WASHINGTON -- Federal officials laid out a plan to expand commercial space travel before U.S. Sen. Cory Gardner and other lawmakers Wednesday while Colorado political leaders try to position the state to benefit from growing opportunities in the final frontier.
Potentially most important for Colorado was a plan for managing space traffic described at a hearing of the Senate Commerce, Science and Transportation Committee by Kevin O’Connell, director of space commerce for the National Oceanic and Atmospheric Administration. Gardner, R-Colorado, is a member of the committee.
O’Connell said it would be “the nation’s first comprehensive policy on space traffic management.” In essence, the system would be an air traffic control system raised into Earth’s orbit.
It would be developed jointly by the departments of defense, commerce and NASA, he said.
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Although O’Connell did not say where the space traffic management system would be headquartered, his description of the military part of the program bore similarities to the U.S. Space Command that operated at Peterson Air Force Base in El Paso County from 1985 to 2002. Peterson is currently home of the Air Force Space Command.
The 2019 National Defense Authorization Act calls for reestablishment of the U.S. Space Command to lead the nation’s space-based military program.
The annual defense spending bill did not announce a location for the reestablished U.S. Space Command, which prompted the Colorado delegation to Congress and Gov. Jared Polis on March 8 to urge the Defense Department to choose the Centennial State.
In a letter to acting U.S. Secretary of Defense Patrick Shanahan, the state leaders wrote, "As the epicenter of national security space, Colorado is the prime location to house national efforts to ensure continued U.S. technological superiority, global leadership and capabilities in space.”
The U.S. Space Command in Colorado “will capitalize on Colorado's existing military and intelligence missions and infrastructure to swiftly and comprehensively ensure space superiority over actors like Russia and China," the letter said.
Polis and the Colorado delegation invited Shanahan to visit Colorado to see its “nexus of national security space, industry, workforce and innovation."
More than 27,000 private sector and 28,000 military aerospace jobs are located in Colorado, according to the letter.
More detail for a space traffic management program can be found in a recent directive from President Donald Trump to government agencies that would participate in it. The directive orders the defense and commerce departments to provide space flight safety data to civil and commercial users by 2024.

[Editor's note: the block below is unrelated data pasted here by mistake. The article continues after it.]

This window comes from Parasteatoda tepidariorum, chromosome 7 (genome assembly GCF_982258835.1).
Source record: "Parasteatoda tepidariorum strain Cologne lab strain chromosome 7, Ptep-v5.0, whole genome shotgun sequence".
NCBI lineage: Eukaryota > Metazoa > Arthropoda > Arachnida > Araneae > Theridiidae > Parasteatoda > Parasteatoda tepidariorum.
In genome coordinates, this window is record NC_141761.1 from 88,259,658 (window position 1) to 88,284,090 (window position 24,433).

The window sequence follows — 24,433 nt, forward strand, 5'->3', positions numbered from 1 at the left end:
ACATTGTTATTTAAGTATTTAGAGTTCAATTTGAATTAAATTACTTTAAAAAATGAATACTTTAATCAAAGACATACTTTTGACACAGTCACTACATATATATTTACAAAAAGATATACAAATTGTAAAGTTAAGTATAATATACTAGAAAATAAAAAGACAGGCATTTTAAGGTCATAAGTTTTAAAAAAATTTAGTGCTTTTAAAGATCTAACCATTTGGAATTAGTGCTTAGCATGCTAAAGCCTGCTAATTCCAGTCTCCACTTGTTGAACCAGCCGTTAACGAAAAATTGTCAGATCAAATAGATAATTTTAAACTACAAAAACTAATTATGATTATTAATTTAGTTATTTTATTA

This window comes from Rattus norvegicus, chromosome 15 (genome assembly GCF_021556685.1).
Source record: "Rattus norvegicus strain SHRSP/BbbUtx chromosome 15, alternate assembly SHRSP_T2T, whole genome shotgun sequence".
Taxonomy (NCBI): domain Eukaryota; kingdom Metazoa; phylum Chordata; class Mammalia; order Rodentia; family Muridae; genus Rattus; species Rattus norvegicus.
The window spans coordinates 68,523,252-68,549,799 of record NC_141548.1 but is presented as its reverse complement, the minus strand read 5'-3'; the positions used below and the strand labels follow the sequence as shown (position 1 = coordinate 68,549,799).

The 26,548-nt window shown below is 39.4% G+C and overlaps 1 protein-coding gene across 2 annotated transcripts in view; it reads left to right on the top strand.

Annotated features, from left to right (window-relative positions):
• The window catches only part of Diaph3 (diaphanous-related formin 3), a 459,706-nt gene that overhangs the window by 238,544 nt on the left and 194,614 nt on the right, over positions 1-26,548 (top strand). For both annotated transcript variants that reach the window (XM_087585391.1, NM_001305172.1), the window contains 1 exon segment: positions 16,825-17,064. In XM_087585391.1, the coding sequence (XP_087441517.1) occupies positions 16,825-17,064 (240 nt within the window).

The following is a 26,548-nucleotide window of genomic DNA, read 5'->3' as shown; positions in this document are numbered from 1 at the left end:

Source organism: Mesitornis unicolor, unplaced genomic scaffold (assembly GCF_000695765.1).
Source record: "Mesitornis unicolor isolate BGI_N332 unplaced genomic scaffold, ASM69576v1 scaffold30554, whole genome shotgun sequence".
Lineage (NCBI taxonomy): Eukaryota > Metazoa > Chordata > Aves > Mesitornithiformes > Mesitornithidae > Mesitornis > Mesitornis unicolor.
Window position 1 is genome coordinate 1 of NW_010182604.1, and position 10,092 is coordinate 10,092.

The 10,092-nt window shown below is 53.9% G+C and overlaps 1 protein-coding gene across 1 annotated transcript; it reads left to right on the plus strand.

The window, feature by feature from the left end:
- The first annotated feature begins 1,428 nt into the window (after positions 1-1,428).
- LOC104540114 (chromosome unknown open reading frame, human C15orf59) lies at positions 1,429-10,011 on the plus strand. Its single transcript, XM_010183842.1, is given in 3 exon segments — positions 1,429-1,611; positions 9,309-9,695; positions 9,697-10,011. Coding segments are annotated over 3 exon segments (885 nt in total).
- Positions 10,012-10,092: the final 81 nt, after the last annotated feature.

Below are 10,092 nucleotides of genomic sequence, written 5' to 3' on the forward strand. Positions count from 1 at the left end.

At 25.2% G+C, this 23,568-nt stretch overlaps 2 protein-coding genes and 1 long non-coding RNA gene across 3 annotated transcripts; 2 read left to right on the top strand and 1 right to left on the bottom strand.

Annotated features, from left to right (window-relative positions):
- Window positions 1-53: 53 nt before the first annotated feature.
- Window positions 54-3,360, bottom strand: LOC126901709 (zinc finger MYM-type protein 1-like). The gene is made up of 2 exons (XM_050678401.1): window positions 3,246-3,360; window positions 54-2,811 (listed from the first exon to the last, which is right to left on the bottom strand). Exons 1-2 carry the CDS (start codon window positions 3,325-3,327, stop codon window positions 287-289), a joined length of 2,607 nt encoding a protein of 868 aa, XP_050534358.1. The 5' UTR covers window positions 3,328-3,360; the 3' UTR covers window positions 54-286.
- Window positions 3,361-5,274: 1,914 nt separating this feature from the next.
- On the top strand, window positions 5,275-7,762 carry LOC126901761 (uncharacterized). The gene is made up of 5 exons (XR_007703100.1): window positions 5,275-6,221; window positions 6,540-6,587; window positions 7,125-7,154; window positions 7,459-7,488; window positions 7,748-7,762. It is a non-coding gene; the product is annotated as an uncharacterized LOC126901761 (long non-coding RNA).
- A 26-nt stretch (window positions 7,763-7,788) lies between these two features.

The data would be taken from newly developed sensors and analytical tools. It also would invite partnerships with allied nations and private corporations.
Hazards the space traffic management system would seek to avoid include military threats and collisions between satellites and orbital debris from previous space flights.
Colorado is home to much commercial space activity. Centennial is headquarters to United Launch Alliance, the government's primary launcher of satellites. Colorado also is the home of defense giant Lockheed Martin Co.'s space division in Jefferson County, where the deep-space Orion crew vehicle is being developed, and a Sierra Nevada Corp. facility in Louisville where the Dream Chaser space plane is being built.
Gardner, who co-signed the letter to Shanahan, asked NASA Administrator Jim Bridenstine at Wednesday's hearing whether the U.S. space program was “healthy” enough for its plans to expand commercialization and crewed missions beyond earth's orbit -- something that hasn't happened since the Apollo 17 mission to the moon 47 years ago.
“I would say we are very healthy,” Bridenstine said. “I would also say there is always room for more capacity.”
Gardner asked for assurances that U.S. industries would lead the American commercialization of space, such as spacecraft built in the United States. Bridenstine responded that he would try to ensure “American leadership.”
The NASA administrator also discussed plans for a return to the moon, first with drones and later with astronauts for a prolonged presence. Discoveries since the manned Apollo flights of the 1960s and 1970s, such as finding large amounts of frozen water on the moon, create opportunities for a sustainable human habitation, Bridenstine said.
He said he anticipated more participation from other countries for a new manned moon mission.
“They are extremely excited about partnering with us in these endeavors,” Bridenstine told the Republican Colorado senator.